Cilk Plus Scheduler and compilation strategy

Cilk Plus Scheduler and compilation strategy

Hi,I have a few questions about the scheduler of Cilk Plus and about it's program execution.I read a paper about the "two-clone" compilation strategy implemented in Cilk 5 and was wondering if that is still a part of Cilk Plus. Unfortunately i did not find any information about how the Cilk Plus programs are compiled. Are there papers available?The paper i mentioned is available at, is the work-stealing scheduler implemented in Cilk 5 the same as in Cilk Plus? I saw a presentation where it seemed toslightlydiffer in the sense that the original Cilk used heaps as ready-deques and Cilk Plus uses multiple stacks. Is that the only difference? Why were stacks implemented instead of heaps?The mentioned presentation is abailable at in advance,Leif Blaese

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Hi Leif.

I can't speak too much to what Cilk 5 did, but I can tell you about Cilk++ and Cilk Plus.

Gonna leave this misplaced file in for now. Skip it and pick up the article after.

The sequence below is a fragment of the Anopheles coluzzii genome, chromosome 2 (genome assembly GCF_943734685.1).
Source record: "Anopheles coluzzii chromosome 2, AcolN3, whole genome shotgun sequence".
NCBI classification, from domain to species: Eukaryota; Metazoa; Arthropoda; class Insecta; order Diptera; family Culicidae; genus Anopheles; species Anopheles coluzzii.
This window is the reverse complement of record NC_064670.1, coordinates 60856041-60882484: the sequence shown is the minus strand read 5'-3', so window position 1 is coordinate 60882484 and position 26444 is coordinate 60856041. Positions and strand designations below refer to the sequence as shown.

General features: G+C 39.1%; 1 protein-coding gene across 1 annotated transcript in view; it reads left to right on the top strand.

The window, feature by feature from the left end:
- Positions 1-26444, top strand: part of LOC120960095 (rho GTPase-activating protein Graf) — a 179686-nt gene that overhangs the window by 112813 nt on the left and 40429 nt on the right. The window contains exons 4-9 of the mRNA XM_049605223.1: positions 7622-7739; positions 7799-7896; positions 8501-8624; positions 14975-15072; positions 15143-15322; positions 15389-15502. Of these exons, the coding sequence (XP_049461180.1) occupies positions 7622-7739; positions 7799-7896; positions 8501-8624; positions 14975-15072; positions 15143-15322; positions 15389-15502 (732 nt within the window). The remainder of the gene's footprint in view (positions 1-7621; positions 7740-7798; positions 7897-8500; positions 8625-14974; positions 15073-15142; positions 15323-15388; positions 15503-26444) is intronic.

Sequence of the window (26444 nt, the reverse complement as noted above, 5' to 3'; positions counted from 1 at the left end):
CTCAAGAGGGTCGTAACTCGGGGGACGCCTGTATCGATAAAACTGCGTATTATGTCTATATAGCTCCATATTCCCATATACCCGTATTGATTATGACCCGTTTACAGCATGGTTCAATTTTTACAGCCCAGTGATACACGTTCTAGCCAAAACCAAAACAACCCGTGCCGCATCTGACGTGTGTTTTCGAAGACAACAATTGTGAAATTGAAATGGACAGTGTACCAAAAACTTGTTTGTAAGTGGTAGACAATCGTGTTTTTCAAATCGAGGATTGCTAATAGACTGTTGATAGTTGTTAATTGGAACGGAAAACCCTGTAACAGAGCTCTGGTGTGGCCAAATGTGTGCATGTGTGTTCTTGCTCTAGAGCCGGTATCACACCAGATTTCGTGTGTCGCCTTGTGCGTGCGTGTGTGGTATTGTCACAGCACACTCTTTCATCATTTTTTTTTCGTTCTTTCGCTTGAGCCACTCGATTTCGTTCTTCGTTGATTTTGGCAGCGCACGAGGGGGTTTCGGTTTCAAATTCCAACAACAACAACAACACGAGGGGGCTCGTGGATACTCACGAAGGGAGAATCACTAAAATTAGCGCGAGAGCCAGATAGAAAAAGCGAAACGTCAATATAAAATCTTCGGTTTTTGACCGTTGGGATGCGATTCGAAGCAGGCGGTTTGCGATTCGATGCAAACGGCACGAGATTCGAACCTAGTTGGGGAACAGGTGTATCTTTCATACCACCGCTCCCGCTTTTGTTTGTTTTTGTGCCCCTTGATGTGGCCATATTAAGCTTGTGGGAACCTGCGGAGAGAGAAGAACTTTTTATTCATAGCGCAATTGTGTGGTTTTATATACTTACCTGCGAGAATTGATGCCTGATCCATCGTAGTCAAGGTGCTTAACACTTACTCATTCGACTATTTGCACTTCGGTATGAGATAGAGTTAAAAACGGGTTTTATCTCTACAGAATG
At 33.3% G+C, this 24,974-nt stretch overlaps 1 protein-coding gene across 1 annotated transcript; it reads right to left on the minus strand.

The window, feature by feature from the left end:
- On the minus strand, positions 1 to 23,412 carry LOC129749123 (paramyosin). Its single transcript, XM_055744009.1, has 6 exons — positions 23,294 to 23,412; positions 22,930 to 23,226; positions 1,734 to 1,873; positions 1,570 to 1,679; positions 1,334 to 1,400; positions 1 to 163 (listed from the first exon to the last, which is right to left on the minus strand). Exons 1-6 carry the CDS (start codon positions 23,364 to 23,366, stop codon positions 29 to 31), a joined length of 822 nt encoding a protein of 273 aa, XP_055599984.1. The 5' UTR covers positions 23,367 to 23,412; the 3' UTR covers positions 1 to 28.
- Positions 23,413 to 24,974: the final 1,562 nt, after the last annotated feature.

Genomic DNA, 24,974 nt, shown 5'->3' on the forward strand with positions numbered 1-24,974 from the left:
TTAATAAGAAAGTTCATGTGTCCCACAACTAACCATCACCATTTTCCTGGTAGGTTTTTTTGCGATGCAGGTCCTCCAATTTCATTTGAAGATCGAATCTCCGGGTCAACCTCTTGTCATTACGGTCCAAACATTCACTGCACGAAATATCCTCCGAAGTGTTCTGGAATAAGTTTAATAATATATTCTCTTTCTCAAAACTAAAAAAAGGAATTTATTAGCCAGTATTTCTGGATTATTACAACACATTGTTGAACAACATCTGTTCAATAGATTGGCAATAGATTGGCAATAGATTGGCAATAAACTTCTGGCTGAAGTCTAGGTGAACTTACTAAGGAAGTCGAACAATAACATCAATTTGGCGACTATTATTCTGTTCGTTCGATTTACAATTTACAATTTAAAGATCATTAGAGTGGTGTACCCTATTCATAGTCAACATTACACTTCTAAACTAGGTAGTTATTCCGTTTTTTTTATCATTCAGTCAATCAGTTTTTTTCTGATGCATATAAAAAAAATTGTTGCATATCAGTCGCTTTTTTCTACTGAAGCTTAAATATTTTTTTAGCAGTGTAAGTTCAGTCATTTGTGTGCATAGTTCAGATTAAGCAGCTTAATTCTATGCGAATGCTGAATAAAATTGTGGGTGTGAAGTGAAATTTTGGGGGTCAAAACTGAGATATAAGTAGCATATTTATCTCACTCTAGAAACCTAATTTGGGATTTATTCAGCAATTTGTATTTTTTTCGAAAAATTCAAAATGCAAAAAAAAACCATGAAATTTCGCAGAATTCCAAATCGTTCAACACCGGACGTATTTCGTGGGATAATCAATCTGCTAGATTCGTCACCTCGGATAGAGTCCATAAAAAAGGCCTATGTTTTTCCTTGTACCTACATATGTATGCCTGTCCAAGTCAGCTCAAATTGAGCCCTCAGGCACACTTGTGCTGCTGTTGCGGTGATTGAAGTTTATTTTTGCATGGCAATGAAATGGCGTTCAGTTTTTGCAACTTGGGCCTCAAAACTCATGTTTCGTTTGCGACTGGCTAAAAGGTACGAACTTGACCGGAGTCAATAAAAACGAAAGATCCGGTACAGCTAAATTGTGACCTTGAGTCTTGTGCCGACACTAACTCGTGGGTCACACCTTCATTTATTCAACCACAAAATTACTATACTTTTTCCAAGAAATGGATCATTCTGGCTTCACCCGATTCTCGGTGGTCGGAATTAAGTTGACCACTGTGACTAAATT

Cilk++ was developed by a company called Cilk Arts which licensed the Cilk technology from MIT. It implemented a C++ variant of Cilk using the same strategy of allocating frames from the heap as Cilk 5. While that maintained the space guarantees tht Cilk 5 provided, it proved difficult for customers to use. While you could call C or C++ functions directly from Cilk functions with frames allocated on the heap, you couldn't call directly from C or C++ to a Cilk function. This meant you couldn't use them for callbacks. And you don't want to know about the problems we had with templated functions.

When Cilk Arts was acquired by Intel, one of our priorities was to fix the linkage problem. The solution was to keep standard, stack-based calls. When a continuation is stolen, execution moves onto a new stack. When the function is synced, execution resumes on the original stack. This loosens the space guarantee, but it means that you can call a spawning function (a function containing a cilk_spawn'd call) directly from C or C++.

Cilk 5 was a preprocessor that produced C code. Intel Cilk Plus is implemented directly in the Intel C/C++ compiler. This gives us a number of benefits:

  • Debugging is *MUCH* easier since the debug symbols correlate with your code, not the preprocessed code.
  • The compiler can generate better code.

In place of the "two clone" method implemented by Cilk 5, there's only one copy of a function containing a Cilk keyword. Continuation of a function is implemented using setjmp/longjmp. You can see many of the details in the Intel Cilk Plus Specifications which are available at

- Barry

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